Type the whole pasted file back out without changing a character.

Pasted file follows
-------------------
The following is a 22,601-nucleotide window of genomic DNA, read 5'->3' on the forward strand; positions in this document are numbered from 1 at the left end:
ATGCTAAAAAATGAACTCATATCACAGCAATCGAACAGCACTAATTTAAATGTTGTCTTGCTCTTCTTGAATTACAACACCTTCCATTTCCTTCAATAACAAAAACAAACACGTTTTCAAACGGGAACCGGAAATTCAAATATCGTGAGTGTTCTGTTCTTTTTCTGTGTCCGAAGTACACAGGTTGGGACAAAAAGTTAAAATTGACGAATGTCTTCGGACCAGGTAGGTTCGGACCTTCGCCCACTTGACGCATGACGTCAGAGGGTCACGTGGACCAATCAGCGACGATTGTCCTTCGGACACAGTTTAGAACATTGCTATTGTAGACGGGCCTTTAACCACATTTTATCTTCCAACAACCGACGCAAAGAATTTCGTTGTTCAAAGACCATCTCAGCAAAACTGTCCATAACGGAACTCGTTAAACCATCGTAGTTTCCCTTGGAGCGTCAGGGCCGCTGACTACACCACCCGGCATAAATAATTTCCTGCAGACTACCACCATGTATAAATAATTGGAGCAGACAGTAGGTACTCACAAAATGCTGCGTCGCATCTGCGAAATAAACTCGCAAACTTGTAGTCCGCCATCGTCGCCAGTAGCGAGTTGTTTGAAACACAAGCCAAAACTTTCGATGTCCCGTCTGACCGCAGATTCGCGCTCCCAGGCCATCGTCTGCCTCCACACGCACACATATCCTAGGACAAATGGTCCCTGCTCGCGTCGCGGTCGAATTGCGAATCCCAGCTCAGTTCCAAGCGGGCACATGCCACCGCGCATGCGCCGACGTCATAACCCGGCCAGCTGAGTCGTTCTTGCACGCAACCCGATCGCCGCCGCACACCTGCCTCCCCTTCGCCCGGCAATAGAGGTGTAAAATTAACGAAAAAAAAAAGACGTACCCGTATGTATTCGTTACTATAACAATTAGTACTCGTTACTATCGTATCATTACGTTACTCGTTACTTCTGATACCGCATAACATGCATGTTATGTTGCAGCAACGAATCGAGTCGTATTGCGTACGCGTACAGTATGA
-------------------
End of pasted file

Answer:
The following is a 22,601-nucleotide window of genomic DNA, read 5'->3' on the forward strand; positions in this document are numbered from 1 at the left end:
ATGCTAAAAAATGAACTCATATCACAGCAATCGAACAGCACTAATTTAAATGTTGTCTTGCTCTTCTTGAATTACAACACCTTCCATTTCCTTCAATAACAAAAACAAACACGTTTTCAAACGGGAACCGGAAATTCAAATATCGTGAGTGTTCTGTTCTTTTTCTGTGTCCGAAGTACACAGGTTGGGACAAAAAGTTAAAATTGACGAATGTCTTCGGACCAGGTAGGTTCGGACCTTCGCCCACTTGACGCATGACGTCAGAGGGTCACGTGGACCAATCAGCGACGATTGTCCTTCGGACACAGTTTAGAACATTGCTATTGTAGACGGGCCTTTAACCACATTTTATCTTCCAACAACCGACGCAAAGAATTTCGTTGTTCAAAGACCATCTCAGCAAAACTGTCCATAACGGAACTCGTTAAACCATCGTAGTTTCCCTTGGAGCGTCAGGGCCGCTGACTACACCACCCGGCATAAATAATTTCCTGCAGACTACCACCATGTATAAATAATTGGAGCAGACAGTAGGTACTCACAAAATGCTGCGTCGCATCTGCGAAATAAACTCGCAAACTTGTAGTCCGCCATCGTCGCCAGTAGCGAGTTGTTTGAAACACAAGCCAAAACTTTCGATGTCCCGTCTGACCGCAGATTCGCGCTCCCAGGCCATCGTCTGCCTCCACACGCACACATATCCTAGGACAAATGGTCCCTGCTCGCGTCGCGGTCGAATTGCGAATCCCAGCTCAGTTCCAAGCGGGCACATGCCACCGCGCATGCGCCGACGTCATAACCCGGCCAGCTGAGTCGTTCTTGCACGCAACCCGATCGCCGCCGCACACCTGCCTCCCCTTCGCCCGGCAATAGAGGTGTAAAATTAACGAAAAAAAAAAGACGTACCCGTATGTATTCGTTACTATAACAATTAGTACTCGTTACTATCGTATCATTACGTTACTCGTTACTTCTGATACCGCATAACATGCATGTTATGTTGCAGCAACGAATCGAGTCGTATTGCGTACGCGTACAGTATGA